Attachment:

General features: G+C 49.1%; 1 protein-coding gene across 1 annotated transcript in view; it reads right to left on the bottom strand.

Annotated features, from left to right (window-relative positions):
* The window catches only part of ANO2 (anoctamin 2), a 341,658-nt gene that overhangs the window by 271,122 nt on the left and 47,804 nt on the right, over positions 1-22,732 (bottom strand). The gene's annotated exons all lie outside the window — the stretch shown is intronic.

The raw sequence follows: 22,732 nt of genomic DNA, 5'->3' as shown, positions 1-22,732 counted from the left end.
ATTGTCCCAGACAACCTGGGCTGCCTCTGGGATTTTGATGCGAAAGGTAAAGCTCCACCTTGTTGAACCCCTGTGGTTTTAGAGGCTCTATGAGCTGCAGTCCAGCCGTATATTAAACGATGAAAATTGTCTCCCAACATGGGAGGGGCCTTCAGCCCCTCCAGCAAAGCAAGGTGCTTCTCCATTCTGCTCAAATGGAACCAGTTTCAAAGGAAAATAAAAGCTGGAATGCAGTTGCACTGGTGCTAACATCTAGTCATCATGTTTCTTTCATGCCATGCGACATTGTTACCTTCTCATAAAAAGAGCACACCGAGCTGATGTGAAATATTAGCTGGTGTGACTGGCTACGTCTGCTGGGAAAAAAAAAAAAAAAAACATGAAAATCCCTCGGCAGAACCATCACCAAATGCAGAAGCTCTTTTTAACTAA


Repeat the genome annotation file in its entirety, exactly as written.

General features: G+C 49.1%; 1 protein-coding gene across 1 annotated transcript in view; it reads right to left on the bottom strand.

Annotated features, from left to right (window-relative positions):
* The window catches only part of ANO2 (anoctamin 2), a 341,658-nt gene that overhangs the window by 271,122 nt on the left and 47,804 nt on the right, over positions 1-22,732 (bottom strand). The gene's annotated exons all lie outside the window — the stretch shown is intronic.

The raw sequence follows: 22,732 nt of genomic DNA, 5'->3' as shown, positions 1-22,732 counted from the left end.
ATTGTCCCAGACAACCTGGGCTGCCTCTGGGATTTTGATGCGAAAGGTAAAGCTCCACCTTGTTGAACCCCTGTGGTTTTAGAGGCTCTATGAGCTGCAGTCCAGCCGTATATTAAACGATGAAAATTGTCTCCCAACATGGGAGGGGCCTTCAGCCCCTCCAGCAAAGCAAGGTGCTTCTCCATTCTGCTCAAATGGAACCAGTTTCAAAGGAAAATAAAAGCTGGAATGCAGTTGCACTGGTGCTAACATCTAGTCATCATGTTTCTTTCATGCCATGCGACATTGTTACCTTCTCATAAAAAGAGCACACCGAGCTGATGTGAAATATTAGCTGGTGTGACTGGCTACGTCTGCTGGGAAAAAAAAAAAAAAAAACATGAAAATCCCTCGGCAGAACCATCACCAAATGCAGAAGCTCTTTTTAACTAA